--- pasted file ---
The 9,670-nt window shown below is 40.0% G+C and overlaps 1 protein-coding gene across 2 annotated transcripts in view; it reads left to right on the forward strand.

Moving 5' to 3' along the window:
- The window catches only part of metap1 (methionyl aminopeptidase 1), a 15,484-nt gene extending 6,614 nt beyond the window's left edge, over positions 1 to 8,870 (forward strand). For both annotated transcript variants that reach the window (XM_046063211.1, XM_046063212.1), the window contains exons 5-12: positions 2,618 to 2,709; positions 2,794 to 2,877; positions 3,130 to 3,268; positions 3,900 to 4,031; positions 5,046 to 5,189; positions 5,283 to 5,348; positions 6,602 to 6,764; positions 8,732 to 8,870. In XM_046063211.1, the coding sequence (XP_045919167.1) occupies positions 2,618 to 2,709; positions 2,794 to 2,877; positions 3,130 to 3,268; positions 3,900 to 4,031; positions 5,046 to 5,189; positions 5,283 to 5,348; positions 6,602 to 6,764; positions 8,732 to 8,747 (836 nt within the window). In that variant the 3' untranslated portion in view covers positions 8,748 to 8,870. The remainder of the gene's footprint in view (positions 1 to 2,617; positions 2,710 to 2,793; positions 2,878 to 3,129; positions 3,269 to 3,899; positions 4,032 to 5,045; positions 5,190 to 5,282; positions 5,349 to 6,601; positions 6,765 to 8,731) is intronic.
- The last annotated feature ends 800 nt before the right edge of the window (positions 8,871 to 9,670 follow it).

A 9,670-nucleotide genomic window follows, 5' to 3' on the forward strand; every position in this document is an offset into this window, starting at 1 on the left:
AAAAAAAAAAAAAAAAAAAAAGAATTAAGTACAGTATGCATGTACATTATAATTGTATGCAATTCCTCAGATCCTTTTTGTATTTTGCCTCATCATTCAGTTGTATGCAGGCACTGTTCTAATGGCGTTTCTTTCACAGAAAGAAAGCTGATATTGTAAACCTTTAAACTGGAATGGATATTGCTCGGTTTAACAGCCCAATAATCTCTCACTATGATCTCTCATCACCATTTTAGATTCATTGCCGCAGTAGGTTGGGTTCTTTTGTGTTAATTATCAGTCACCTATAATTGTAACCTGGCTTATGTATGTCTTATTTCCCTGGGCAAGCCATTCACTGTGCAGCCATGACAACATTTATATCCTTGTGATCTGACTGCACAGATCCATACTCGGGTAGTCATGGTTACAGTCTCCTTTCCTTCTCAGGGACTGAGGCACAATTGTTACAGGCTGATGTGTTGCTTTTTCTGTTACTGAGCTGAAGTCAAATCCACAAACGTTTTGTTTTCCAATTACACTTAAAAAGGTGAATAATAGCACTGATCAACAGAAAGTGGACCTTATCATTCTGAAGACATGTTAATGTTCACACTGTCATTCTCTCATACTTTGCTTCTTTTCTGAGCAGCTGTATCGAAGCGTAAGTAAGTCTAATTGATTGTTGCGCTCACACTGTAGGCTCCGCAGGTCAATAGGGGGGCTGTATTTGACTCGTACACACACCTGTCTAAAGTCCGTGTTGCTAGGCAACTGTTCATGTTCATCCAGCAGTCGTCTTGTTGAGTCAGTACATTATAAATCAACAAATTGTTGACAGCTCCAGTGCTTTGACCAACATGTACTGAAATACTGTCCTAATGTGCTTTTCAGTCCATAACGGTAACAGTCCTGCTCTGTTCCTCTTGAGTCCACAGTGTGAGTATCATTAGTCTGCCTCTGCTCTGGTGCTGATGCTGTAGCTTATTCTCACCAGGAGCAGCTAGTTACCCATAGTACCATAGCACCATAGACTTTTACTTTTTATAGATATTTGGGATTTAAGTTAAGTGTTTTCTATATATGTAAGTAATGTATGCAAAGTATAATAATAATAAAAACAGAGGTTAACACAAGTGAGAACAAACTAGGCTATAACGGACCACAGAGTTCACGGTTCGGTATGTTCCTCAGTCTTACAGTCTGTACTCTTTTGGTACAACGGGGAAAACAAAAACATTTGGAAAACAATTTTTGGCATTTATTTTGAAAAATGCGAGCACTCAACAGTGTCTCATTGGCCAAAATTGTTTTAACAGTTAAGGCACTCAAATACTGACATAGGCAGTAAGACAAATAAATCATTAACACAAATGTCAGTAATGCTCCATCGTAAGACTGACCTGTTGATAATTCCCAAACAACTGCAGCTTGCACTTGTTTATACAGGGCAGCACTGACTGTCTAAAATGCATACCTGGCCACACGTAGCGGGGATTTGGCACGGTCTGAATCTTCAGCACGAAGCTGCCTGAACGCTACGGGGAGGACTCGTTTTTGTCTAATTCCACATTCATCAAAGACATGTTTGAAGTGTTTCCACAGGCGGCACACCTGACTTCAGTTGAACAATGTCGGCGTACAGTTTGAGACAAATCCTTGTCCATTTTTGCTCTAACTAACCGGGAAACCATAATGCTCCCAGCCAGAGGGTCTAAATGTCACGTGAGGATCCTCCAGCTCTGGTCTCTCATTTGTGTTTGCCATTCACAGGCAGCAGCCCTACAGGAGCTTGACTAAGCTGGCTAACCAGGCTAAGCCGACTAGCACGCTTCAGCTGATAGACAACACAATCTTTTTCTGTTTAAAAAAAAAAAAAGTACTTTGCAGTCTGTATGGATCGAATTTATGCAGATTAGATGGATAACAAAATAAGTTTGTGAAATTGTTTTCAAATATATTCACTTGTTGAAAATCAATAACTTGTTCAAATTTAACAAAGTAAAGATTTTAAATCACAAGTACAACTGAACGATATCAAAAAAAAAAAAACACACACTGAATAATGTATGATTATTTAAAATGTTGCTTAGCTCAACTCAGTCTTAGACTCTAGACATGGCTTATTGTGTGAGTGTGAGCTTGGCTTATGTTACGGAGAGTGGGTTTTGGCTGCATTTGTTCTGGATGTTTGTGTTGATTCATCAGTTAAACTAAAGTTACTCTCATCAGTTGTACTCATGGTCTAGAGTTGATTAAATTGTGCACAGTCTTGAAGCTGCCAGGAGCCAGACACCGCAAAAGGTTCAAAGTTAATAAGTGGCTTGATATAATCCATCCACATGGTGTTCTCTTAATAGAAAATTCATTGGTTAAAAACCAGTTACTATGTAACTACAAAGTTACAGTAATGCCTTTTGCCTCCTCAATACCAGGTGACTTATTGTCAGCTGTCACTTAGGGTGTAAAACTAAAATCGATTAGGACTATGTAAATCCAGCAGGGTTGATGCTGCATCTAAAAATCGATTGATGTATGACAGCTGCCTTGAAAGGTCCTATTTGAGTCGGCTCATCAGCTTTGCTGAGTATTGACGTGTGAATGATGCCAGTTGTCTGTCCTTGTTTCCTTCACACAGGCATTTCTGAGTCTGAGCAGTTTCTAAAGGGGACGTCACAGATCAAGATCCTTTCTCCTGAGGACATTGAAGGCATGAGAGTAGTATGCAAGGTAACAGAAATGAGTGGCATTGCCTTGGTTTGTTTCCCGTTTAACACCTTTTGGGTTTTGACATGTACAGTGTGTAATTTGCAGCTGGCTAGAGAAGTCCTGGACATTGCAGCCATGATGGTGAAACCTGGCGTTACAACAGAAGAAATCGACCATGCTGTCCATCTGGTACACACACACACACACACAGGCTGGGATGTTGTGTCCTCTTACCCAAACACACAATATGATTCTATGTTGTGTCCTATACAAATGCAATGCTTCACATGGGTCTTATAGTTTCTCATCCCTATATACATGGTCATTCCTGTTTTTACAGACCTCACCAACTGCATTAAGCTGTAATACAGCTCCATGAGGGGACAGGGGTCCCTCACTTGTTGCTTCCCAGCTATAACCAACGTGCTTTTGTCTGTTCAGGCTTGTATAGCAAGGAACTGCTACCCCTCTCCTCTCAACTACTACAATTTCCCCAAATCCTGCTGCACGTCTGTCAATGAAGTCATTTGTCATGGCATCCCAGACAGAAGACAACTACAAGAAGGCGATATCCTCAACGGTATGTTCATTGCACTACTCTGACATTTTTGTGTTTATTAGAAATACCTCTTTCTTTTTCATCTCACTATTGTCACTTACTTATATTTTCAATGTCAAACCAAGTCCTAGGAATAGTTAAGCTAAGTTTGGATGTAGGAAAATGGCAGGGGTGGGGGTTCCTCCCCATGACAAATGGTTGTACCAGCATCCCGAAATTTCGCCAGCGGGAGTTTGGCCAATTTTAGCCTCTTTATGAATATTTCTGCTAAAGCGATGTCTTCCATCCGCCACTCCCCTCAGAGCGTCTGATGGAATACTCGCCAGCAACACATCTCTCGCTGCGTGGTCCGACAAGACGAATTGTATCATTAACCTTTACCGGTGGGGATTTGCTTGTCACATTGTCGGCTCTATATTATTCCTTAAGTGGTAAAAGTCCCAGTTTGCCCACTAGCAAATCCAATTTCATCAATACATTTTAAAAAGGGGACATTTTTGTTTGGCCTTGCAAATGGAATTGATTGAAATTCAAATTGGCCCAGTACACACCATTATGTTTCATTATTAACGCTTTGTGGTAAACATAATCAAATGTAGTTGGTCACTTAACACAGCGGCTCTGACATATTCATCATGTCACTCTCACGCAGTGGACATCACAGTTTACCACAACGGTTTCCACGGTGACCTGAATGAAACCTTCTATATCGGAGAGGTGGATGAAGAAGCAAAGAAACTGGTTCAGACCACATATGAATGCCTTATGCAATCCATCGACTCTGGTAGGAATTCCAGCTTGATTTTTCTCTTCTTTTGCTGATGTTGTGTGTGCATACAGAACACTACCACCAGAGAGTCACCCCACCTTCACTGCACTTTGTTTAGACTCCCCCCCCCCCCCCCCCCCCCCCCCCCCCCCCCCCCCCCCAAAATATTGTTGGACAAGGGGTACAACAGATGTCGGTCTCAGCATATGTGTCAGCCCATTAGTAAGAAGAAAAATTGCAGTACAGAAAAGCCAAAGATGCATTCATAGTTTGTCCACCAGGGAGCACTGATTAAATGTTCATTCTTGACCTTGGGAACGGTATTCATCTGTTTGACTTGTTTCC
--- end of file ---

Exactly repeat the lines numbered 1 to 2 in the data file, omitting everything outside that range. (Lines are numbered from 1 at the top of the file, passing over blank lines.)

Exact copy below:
The 9,670-nt window shown below is 40.0% G+C and overlaps 1 protein-coding gene across 2 annotated transcripts in view; it reads left to right on the forward strand.

Moving 5' to 3' along the window: